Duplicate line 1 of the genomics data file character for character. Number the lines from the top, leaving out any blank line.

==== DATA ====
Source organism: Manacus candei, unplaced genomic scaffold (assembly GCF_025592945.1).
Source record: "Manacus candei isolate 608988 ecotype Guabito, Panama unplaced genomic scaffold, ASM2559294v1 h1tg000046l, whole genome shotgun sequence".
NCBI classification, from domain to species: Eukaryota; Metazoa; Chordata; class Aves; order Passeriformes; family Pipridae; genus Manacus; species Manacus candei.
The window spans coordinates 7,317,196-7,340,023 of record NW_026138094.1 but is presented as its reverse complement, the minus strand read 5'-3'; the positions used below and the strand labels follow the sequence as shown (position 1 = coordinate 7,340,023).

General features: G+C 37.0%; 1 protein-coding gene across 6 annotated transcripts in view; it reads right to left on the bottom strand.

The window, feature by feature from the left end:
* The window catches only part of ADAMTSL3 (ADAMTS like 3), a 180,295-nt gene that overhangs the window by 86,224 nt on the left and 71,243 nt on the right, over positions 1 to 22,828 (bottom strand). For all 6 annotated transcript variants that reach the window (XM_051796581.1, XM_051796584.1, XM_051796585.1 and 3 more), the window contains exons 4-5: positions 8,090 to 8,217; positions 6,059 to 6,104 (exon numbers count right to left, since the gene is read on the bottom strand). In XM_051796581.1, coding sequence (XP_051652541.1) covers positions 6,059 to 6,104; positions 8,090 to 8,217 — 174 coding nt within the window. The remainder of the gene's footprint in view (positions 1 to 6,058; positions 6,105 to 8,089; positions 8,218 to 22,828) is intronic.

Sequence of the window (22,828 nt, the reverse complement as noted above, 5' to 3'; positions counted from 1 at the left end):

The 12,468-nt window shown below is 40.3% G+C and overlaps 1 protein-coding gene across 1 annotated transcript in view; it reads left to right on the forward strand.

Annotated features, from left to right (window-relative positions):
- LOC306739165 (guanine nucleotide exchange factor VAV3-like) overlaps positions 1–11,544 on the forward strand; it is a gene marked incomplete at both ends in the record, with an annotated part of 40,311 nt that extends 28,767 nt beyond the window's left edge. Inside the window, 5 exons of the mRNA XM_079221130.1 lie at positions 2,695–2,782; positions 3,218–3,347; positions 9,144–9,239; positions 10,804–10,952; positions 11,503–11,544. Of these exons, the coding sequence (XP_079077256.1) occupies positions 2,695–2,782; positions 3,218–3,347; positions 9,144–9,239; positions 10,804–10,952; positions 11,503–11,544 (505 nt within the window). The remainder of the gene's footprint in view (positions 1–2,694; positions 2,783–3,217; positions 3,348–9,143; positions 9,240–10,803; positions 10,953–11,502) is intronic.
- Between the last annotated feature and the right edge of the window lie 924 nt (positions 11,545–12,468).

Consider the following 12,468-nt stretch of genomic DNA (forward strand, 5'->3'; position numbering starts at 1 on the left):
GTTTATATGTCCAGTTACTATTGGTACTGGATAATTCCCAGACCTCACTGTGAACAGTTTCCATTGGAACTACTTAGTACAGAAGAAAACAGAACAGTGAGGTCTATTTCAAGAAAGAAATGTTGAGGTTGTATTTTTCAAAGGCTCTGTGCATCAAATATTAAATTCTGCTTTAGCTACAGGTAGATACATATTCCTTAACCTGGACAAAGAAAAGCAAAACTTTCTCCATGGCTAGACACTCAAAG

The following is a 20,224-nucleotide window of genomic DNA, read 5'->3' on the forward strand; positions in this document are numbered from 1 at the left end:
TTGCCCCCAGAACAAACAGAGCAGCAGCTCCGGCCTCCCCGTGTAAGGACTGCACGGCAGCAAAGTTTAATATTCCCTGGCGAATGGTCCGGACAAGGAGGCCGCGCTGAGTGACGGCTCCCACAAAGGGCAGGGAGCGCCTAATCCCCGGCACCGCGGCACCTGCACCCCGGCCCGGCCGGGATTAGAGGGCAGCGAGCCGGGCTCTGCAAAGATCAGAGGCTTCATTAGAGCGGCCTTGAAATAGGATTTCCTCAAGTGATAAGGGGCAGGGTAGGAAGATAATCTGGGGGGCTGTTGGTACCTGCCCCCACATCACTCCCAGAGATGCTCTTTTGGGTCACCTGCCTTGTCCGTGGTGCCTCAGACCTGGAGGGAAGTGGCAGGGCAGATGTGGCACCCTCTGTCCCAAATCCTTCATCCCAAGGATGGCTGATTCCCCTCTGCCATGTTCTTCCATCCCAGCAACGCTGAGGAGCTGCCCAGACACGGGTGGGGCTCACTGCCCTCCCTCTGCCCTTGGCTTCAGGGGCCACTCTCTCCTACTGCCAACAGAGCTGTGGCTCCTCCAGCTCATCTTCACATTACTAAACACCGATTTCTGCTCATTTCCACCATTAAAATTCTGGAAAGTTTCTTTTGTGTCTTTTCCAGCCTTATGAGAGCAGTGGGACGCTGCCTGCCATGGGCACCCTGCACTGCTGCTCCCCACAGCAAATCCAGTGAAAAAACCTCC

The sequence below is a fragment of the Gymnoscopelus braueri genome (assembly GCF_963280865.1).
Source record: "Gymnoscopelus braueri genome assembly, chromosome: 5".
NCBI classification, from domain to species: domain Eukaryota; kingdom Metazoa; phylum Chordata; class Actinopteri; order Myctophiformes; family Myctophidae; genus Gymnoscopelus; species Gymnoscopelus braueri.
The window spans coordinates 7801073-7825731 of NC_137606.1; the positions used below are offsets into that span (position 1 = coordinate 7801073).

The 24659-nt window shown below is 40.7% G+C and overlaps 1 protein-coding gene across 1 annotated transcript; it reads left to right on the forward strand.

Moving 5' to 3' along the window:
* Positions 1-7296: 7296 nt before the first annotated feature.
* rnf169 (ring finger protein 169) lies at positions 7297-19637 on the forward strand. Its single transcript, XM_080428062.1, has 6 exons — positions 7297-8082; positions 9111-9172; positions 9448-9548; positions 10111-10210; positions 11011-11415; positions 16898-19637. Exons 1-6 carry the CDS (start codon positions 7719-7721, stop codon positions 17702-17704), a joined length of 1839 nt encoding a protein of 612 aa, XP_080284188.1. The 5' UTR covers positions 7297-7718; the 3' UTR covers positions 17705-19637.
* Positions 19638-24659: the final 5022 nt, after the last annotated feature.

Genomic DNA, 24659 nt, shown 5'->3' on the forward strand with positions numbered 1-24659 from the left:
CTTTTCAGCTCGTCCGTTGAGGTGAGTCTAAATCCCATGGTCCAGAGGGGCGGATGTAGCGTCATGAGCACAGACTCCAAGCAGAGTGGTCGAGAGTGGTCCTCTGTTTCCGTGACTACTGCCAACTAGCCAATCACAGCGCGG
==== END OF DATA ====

Source organism: Manacus candei, unplaced genomic scaffold (assembly GCF_025592945.1).